The Rulers of Perak and Selangor then called all the State Assemblymen and women from DAP, PKR and PAS and asked them, one by one, whether they agree to the formation of coalition governments in Perak and Selangor. The coalition can only be formed if all three parties -- DAP, PKR and PAS -- agree to it. Even if just one of the three do not agree, then Pakatan Rakyat will not have enough seats to form the governments in both Perak and Selangor.

The DAP, PKR and PAS State Assemblymen and women indicated their agreement. But this still did not satisfy the Rulers. You can say one thing now, but what is there to prevent you from changing your minds later? So the Rulers asked the DAP, PKR and PAS State Assemblymen and women for both Perak and Selangor to sign letters confirming this agreement. Only then will the Rulers agree to swear in the new state governments.

It was, in a way, a contract of sorts. The Rulers wanted all the DAP, PKR and PAS State Assemblymen and women from Perak and Selangor to sign a contract stating that they agree to the formation of a three-party coalition and that there are no dissenters from amongst the ranks of DAP, PKR and PAS.

Then the fight broke out. DAP, PKR and PAS could not agree on how to share out the EXCO positions, the racial quotas, who should hold the posts of Menteri Besar and Speaker, and so on. In Selangor, some DAP State Assemblymen organised demonstrations. In Perak, they threatened to boycott the swearing-in ceremony. Even the trivial matter of the wearing of the songkok during the swearing-in ceremony became a hot issue and almost brought the coalition down before it could even be formed.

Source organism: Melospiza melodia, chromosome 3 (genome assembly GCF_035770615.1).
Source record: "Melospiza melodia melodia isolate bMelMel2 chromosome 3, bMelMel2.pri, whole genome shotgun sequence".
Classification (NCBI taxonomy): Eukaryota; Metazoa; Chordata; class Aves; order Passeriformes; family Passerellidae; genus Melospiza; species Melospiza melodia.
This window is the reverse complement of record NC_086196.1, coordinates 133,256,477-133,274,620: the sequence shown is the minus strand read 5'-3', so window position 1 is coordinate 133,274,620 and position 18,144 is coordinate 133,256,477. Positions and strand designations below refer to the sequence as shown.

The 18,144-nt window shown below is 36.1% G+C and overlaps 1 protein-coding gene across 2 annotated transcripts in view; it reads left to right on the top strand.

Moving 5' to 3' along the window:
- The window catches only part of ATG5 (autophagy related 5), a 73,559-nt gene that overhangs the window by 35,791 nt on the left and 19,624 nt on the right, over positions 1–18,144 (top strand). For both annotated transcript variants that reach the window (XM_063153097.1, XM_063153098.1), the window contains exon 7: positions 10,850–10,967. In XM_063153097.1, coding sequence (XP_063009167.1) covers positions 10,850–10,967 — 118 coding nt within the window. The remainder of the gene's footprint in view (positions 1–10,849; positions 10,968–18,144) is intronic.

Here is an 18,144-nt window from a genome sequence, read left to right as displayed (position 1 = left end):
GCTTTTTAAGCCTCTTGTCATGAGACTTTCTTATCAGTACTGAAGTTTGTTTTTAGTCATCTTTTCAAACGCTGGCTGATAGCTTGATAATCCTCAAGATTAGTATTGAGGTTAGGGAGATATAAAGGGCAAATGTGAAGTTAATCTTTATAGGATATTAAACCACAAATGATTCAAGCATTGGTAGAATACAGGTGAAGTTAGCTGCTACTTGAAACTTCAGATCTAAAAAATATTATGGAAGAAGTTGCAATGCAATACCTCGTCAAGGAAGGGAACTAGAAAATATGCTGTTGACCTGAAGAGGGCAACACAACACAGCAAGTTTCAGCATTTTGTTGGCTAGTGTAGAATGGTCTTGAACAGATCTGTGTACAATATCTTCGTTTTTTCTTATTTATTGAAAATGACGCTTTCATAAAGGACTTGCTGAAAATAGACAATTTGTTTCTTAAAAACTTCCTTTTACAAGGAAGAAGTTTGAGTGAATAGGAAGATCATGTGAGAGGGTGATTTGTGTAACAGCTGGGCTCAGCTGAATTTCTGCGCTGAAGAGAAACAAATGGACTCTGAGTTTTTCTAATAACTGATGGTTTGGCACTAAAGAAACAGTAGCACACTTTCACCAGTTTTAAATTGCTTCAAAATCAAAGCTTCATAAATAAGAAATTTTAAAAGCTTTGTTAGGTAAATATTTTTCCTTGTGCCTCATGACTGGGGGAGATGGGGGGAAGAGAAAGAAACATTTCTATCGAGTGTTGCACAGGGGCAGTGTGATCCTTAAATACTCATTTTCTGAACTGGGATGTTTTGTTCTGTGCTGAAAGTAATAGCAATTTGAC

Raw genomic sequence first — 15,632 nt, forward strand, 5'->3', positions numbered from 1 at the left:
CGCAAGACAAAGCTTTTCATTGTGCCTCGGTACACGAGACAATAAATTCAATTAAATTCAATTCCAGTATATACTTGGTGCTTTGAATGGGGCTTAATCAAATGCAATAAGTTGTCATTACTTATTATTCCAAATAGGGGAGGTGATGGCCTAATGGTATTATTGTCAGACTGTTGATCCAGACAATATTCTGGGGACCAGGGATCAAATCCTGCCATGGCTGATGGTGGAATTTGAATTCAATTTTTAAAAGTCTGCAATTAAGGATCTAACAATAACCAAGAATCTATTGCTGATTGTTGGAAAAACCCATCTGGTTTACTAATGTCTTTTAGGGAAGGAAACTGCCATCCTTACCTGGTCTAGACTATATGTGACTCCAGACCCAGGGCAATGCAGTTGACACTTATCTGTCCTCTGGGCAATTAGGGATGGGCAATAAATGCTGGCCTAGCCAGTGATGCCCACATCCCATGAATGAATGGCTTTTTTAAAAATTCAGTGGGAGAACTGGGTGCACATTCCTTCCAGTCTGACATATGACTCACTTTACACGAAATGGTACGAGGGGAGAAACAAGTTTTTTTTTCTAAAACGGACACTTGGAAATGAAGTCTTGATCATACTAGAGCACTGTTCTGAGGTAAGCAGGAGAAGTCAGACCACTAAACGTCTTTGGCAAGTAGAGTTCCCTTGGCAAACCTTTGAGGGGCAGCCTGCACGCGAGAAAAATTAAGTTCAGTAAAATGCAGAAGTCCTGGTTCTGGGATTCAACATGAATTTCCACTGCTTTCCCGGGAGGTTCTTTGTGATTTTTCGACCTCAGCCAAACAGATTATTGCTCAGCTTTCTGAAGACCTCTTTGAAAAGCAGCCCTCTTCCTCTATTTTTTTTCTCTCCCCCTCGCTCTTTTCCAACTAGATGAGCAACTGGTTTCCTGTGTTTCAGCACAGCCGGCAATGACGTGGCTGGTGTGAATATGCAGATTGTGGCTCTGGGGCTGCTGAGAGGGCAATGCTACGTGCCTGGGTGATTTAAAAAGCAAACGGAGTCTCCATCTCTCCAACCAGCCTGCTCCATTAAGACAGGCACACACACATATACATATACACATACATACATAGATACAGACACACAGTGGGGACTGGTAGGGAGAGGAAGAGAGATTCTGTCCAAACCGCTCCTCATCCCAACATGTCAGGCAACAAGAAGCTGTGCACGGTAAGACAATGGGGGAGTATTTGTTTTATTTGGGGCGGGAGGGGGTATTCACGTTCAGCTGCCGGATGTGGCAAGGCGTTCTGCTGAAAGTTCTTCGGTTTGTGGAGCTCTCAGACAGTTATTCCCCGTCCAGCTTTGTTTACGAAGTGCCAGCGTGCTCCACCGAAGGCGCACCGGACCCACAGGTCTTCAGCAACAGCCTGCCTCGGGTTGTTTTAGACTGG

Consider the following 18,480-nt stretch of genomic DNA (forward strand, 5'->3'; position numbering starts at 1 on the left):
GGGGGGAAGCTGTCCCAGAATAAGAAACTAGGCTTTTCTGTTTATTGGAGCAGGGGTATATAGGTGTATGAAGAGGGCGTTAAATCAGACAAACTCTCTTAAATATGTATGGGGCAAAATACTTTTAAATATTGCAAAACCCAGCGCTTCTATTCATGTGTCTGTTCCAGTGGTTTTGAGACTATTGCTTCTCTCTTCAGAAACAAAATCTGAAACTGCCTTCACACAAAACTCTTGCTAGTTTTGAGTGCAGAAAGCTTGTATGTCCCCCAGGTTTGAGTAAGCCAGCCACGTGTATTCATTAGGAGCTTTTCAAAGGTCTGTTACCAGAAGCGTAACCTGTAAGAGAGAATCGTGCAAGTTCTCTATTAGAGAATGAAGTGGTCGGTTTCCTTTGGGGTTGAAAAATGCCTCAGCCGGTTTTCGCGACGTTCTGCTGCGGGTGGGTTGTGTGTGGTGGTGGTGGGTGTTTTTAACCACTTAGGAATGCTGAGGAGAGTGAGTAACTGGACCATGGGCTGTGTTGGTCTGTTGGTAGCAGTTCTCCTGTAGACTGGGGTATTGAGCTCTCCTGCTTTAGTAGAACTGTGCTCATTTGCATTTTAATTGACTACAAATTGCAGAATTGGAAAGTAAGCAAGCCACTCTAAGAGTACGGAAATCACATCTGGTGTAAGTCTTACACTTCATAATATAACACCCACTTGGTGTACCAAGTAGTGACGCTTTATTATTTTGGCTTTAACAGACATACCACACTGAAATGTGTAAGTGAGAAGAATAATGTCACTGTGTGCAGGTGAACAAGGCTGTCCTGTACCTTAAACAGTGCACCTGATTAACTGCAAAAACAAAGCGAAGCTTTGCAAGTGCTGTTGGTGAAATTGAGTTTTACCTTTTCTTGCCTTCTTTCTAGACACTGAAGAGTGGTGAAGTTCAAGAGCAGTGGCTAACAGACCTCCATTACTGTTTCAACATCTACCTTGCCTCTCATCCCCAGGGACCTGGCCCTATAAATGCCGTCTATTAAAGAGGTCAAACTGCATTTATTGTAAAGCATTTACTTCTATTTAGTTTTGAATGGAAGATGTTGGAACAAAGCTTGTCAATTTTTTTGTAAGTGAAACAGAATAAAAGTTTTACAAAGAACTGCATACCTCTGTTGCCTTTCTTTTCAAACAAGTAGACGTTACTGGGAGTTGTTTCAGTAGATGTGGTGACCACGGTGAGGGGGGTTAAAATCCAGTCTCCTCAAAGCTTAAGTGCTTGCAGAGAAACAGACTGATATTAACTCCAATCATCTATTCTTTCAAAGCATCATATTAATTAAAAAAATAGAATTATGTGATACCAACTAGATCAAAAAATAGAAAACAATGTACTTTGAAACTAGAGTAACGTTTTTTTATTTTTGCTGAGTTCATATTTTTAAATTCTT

The Perak and Selangor Rulers had their doubts. They doubted whether the DAP-PKR-PAS coalition, now called Pakatan Rakyat, could last. DAP, PKR and PAS had very little in common and were always squabbling over minor issues. And they argued about party and racial quotas just like Barisan Nasional. Pakatan Rakyat is as racist as Barisan Nasional. It appeared like there is very little difference between Pakatan Rakyat and Barisan Nasional.

Nevertheless, the Perak and Selangor Rulers decided to give Pakatan Rakyat a chance. Let Pakatan Rakyat prove that not only it can do a better job but it can also keep the coalition going. If the coalition breaks up, then a decision would have to be made, later, what to do about it. In the meantime, allow Pakatan Rakyat to prove it can last at least one full term until the next general election.

Then we began to hear grumblings. This State Assemblyman was not happy and wanted to resign. That State Assemblywoman was not happy and wanted to resign. Barely one year into the marriage and the marriage appeared to be breaking up. The Indians complained about not having enough Indian quotas. The Chinese grumbled about having the most number of seats but not being able to become Menteri Besar. The Malays grumbled about the ‘Chinese’ government not looking after the Malays.